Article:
KABUL, AFGHANISTAN – Asian Development Bank (ADB) President Takehiko Nakao has completed a visit to Afghanistan during which he reassured the country of the Bank’s continued support during and beyond the current period of transition.
The country, emerging from decades of conflict, faces many challenges, including the withdrawal of most U.S. and NATO forces. By 2015 Afghan forces will be largely responsible for security.
“ADB recognizes the political and security challenges and reaffirms its long-term commitment to Afghanistan,” Mr. Nakao said. “But we need the ongoing support of donors and the wider international community in order to sustain ADB’s work in Afghanistan.”
Mr. Nakao met First Vice President Mohammad Qasim Fahim during the visit to Kabul, as well as Minister of Finance and ADB Governor, Omar Zakhilwal.
The President also met donor representatives in Kabul. At the meeting, he emphasized that the Afghanistan Infrastructure Trust Fund (AITF), administered by ADB, will remain one of the key trust funds for development partners to fulfill their commitments to Afghanistan and to support infrastructure development.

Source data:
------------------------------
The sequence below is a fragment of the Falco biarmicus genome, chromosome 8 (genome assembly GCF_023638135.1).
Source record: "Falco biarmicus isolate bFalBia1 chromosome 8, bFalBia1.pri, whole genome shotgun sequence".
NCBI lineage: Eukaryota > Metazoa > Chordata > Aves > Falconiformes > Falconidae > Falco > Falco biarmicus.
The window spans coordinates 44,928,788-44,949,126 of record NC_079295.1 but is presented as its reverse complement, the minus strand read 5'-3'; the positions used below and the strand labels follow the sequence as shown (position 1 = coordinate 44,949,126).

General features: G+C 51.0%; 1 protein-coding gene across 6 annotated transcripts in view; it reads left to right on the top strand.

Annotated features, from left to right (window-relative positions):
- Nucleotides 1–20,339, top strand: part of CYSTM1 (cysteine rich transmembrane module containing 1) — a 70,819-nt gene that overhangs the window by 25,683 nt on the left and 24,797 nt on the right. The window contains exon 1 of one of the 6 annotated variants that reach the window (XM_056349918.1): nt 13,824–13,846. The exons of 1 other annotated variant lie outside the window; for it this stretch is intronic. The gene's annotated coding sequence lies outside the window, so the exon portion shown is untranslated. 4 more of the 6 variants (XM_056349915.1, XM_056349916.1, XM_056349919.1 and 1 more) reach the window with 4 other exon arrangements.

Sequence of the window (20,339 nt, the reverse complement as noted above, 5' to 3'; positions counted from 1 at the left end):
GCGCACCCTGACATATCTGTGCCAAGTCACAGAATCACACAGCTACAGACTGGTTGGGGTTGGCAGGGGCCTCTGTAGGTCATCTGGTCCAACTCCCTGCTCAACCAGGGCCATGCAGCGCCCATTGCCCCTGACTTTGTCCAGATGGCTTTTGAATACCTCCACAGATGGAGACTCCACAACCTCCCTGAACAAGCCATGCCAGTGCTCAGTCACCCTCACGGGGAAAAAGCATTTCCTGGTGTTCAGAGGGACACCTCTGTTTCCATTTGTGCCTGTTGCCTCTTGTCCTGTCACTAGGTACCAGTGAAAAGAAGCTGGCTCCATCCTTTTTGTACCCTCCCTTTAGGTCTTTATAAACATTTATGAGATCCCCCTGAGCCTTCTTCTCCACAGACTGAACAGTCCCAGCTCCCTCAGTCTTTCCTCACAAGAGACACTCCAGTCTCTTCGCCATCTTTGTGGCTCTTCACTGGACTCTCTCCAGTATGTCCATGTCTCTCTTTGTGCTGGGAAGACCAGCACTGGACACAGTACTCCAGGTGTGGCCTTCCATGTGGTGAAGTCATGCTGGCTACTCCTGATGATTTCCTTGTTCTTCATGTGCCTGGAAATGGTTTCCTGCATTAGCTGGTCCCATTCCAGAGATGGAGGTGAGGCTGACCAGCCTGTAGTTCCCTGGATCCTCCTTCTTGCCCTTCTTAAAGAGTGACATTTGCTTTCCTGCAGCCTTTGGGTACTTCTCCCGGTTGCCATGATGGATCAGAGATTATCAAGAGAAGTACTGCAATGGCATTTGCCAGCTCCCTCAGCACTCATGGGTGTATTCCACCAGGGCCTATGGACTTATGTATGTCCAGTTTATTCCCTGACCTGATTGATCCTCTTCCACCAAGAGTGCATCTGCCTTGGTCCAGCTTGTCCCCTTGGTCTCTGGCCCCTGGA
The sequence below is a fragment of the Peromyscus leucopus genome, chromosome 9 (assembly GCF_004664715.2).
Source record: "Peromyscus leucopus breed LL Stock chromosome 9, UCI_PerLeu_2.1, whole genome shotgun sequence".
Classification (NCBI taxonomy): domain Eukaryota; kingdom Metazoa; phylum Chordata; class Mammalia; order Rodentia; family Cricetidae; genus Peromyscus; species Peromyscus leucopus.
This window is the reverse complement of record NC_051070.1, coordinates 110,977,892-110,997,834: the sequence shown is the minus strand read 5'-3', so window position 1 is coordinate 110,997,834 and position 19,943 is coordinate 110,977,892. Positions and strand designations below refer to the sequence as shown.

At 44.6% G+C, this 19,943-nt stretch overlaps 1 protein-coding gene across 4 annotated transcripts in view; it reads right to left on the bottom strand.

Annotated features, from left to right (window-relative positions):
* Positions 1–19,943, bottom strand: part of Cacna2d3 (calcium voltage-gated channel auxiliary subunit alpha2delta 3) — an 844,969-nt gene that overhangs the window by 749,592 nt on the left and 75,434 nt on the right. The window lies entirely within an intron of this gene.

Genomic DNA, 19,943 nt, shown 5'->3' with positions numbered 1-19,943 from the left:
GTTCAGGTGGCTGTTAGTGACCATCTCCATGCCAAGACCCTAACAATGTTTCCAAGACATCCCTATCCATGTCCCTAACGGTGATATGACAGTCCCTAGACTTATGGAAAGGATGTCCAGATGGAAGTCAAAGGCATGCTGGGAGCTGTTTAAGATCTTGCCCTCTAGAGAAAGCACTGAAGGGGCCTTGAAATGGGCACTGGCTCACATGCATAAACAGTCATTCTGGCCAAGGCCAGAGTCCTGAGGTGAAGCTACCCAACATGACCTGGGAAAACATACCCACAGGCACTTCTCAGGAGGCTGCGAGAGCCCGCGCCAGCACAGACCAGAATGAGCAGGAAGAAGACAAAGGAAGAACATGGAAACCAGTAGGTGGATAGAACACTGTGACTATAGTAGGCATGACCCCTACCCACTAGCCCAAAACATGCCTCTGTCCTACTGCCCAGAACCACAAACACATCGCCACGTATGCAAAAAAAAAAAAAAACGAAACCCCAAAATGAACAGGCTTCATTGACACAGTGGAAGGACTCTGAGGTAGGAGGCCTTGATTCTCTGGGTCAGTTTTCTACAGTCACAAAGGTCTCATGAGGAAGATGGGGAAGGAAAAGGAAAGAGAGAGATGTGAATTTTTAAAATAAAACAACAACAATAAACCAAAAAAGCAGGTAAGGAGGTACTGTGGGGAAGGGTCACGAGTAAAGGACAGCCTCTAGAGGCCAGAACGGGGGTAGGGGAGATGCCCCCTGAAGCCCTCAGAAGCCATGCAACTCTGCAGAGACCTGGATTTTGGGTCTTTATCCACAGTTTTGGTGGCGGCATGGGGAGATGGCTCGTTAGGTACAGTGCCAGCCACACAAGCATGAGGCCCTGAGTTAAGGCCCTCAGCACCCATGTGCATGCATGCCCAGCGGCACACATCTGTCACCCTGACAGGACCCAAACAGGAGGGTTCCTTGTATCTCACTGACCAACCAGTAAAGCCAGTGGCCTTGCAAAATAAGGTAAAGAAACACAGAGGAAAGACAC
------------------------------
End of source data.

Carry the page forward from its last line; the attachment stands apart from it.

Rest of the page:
The AITF, approved in 2010, is funded by contributions from the governments of Japan, United States and United Kingdom. At the end of 2013, total cumulative AITF funding was $271.2 million. It is expected that contributions to the AITF will grow to more than $800 million, on a cumulative basis, by 2015.
ADB is the largest infrastructure investor in Afghanistan and is planning to scale up operations in coming years. Future investments in the energy sector will focus on the expansion of electricity transmission networks. ADB will also concentrate on improving road interconnectivity and the transport network. Modernizing parts of the country’s irrigation infrastructure is another ADB priority.
ADB operations in Afghanistan, discontinued in 1980, were resumed in late 2001. ADB has approved $3.9 billion in loans, grants, and technical assistance for Afghanistan since 2002.